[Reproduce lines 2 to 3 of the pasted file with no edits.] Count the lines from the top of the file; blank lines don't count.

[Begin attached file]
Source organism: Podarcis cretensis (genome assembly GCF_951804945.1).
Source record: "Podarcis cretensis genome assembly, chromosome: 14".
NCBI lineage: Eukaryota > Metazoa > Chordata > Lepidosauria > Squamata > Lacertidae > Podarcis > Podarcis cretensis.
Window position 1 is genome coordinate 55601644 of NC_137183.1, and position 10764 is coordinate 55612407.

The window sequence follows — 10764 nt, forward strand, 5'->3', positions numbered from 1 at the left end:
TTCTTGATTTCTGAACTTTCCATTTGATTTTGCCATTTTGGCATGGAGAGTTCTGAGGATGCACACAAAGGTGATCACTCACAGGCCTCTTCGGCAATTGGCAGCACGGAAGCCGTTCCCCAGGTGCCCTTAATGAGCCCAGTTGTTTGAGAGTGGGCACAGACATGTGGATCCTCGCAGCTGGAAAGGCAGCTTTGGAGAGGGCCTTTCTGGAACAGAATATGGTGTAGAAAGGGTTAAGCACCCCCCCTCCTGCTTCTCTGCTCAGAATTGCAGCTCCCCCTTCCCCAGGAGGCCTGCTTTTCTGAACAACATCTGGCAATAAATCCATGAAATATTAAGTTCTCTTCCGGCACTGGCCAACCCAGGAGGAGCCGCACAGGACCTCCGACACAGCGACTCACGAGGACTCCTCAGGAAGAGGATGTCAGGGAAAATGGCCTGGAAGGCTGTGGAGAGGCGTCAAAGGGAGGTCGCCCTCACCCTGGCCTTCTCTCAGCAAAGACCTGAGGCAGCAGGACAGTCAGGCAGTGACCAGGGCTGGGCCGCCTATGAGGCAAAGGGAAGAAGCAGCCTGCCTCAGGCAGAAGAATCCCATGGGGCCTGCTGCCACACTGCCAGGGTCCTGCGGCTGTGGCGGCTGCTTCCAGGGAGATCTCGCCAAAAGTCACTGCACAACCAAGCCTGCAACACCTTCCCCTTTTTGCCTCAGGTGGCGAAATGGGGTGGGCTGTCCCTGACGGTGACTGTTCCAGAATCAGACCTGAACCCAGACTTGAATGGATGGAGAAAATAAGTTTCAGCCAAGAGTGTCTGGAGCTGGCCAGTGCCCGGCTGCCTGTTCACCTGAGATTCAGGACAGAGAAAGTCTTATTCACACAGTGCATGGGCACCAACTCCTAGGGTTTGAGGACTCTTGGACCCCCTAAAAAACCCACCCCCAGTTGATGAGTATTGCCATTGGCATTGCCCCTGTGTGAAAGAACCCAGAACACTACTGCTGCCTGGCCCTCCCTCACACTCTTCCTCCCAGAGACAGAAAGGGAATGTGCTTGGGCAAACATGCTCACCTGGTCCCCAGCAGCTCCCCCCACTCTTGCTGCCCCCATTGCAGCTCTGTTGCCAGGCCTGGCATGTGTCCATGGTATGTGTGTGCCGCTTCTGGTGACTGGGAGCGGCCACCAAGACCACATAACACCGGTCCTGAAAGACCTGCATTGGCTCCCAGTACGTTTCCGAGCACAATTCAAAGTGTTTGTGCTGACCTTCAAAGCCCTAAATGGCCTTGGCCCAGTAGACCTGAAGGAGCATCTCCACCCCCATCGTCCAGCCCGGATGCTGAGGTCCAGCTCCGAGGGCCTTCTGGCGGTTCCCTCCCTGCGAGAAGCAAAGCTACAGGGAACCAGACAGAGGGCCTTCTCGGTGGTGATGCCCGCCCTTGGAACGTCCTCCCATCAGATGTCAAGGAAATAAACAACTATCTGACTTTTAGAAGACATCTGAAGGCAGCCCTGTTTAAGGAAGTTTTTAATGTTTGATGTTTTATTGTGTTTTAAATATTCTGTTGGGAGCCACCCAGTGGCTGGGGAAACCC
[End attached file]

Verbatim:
Source record: "Podarcis cretensis genome assembly, chromosome: 14".
NCBI lineage: Eukaryota > Metazoa > Chordata > Lepidosauria > Squamata > Lacertidae > Podarcis > Podarcis cretensis.